The Holden Trax could be about to get a little brother. Opel, Holden’s European cousin and the source of our next Commodore, has revealed the Crossland X, a compact, high-waisted and design-driven SUV-style hatchback.
According to Opel, the Crossland X is an “all-new crossover model to be launched into booming SUV segment”. It will go up against the likes of the Renault Captur, Skoda Yeti and Peugeot 2008, and will be joined a bit later by the Toyota Rav4-sized Grandland X, which is yet to have its global reveal.
If it comes to Australia as part of Holden’s showroom makeover, in the wake of the loss of Australian production late this year, it will sit above the Korean-sourced Trax as a more premium family car, but with less adventurous spirit.
According to Opel, the Crossland X has a “Tardis-like cabin providing high degrees of practicality and flexibility”. It even features a “floating” roof via the clever use of blacked-out pillars that can come in different colours.
“Tardis” is the right word when you consider the small space the Crossland X will take up on the road. The crossover is shorter in length than the already-compact Trax, and 16cm – at least a hand span – shorter than the Holden Astra hatch that recently launched in Australia.
However, it sits 10cm taller than Holden Astra, providing a slightly more elevated ride height in keeping with its SUV styling.
Where it crushes the Astra, though, is boot space. The Crossland X will take 410 litres of schoolbags compared with just 360 litres for the traditional hatchback, and up to 520L via the benefit of rear seats that can slide forward 15cm to open up more space if the Crossland X isn’t carrying more than two passengers.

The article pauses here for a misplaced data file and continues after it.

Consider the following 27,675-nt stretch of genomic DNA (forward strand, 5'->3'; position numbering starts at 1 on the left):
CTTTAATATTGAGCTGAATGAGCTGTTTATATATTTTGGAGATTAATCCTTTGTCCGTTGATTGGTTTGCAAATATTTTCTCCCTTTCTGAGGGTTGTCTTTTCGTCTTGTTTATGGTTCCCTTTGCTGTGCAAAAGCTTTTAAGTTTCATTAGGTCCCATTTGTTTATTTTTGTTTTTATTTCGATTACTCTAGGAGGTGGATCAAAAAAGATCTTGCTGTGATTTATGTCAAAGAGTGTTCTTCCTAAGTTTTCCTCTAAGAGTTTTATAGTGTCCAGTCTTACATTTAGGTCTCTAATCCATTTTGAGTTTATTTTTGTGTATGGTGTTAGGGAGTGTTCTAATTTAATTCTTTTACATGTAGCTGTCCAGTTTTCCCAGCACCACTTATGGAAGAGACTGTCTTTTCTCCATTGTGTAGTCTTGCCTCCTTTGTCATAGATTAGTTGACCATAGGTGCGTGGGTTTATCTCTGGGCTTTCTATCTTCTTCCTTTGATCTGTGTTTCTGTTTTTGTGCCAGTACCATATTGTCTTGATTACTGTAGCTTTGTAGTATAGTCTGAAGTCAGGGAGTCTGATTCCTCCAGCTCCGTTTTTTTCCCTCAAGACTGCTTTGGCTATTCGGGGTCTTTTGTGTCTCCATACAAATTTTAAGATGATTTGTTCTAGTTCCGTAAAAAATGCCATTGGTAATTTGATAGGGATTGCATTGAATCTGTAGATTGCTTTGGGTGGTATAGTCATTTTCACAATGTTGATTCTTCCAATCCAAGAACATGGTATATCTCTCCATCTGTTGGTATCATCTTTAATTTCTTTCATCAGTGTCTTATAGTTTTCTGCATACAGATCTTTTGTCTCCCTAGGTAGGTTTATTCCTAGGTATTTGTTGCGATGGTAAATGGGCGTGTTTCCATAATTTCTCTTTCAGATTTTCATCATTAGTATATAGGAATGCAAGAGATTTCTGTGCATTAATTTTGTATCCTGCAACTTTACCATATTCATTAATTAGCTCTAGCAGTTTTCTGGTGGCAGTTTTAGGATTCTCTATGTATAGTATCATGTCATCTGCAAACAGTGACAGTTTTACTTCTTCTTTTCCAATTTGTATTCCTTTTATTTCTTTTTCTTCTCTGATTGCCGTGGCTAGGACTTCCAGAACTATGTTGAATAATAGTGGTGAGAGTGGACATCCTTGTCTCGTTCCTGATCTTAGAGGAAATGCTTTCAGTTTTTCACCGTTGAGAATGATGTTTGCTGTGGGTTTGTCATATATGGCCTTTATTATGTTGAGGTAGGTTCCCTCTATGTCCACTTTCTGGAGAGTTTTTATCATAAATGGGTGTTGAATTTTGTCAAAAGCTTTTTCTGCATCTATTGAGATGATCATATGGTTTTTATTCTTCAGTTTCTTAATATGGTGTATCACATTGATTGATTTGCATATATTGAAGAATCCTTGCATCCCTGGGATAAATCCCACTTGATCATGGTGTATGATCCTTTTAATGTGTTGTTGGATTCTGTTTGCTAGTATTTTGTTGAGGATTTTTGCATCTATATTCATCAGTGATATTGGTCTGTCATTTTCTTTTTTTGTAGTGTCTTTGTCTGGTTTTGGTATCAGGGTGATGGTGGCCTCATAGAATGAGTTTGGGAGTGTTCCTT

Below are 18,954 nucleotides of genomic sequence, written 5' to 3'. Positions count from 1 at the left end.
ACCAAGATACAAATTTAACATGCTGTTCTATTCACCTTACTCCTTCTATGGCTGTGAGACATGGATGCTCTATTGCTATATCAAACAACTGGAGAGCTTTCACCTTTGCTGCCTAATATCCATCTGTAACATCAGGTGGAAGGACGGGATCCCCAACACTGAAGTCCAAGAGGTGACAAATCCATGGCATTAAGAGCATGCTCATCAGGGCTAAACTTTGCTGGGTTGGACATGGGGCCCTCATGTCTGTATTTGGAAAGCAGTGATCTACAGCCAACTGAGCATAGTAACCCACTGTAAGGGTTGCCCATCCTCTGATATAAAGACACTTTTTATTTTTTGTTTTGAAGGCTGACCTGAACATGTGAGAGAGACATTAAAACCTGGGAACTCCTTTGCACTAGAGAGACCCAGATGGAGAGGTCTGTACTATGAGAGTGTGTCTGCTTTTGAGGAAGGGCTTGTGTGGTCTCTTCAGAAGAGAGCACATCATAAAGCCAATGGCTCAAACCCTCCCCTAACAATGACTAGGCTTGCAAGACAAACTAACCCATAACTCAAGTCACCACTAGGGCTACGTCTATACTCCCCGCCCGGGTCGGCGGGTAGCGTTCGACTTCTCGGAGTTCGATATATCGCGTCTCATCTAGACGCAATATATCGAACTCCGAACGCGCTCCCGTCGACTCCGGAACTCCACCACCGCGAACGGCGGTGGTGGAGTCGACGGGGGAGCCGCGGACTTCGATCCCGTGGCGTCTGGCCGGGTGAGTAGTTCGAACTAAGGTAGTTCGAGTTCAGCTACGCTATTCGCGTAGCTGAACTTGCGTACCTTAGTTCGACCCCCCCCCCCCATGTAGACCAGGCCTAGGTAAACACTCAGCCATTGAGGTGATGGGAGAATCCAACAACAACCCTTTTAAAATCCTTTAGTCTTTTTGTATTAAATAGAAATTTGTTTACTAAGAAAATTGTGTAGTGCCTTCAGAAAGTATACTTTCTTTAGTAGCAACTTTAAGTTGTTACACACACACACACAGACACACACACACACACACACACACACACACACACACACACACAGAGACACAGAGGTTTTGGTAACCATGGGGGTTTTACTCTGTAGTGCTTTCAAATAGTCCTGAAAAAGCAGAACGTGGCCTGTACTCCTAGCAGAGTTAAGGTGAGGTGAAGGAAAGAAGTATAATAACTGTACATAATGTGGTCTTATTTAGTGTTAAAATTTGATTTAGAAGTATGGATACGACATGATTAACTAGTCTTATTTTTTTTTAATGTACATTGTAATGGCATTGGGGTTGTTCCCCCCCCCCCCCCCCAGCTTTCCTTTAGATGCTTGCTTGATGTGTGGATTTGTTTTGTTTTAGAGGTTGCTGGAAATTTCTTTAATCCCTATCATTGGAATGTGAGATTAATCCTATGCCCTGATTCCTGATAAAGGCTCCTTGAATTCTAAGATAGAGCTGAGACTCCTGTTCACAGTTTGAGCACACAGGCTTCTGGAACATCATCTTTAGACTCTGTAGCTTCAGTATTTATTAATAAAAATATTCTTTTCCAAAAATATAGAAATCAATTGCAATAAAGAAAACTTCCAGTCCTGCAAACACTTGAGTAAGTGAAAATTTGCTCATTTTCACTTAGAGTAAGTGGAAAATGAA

Technology rolling out for European Crossland X buyers includes a 180-degree panoramic rear-view camera, semi-automated parking, forward collision alert with pedestrian detection and autonomous emergency braking, lane departure warning, speed sign recognition (which some carmakers struggle with in Australia) and side blind-spot alert.
The audio system will feature Android Auto and Apple CarPlay compatibility, accessed via an eight-inch touchscreen.
Euro buyers will also have access to a range of petrol and diesel engines, as well as manual and automatic gearboxes.
Right-hand drive markets in Europe take their first deliveries of the Crossland X in about July, hinting at a late 2017 launch for the car in Australia.
WhichCar has sought comment from Holden on if and when the Crossland X will be added to Australian showrooms wearing the Lion badge.
Holden announced plans to introduce 24 new models to its showrooms by 2020 in the wake of the announcement that it would quit local car production by the end of this year.
Other models yet to arrive include the fully imported Holden Commodore due in 2018, the Toyota Kluger-sized Acadia SUV also due next year – and perhaps even the Chevrolet Corvette performance car.
Watch this space.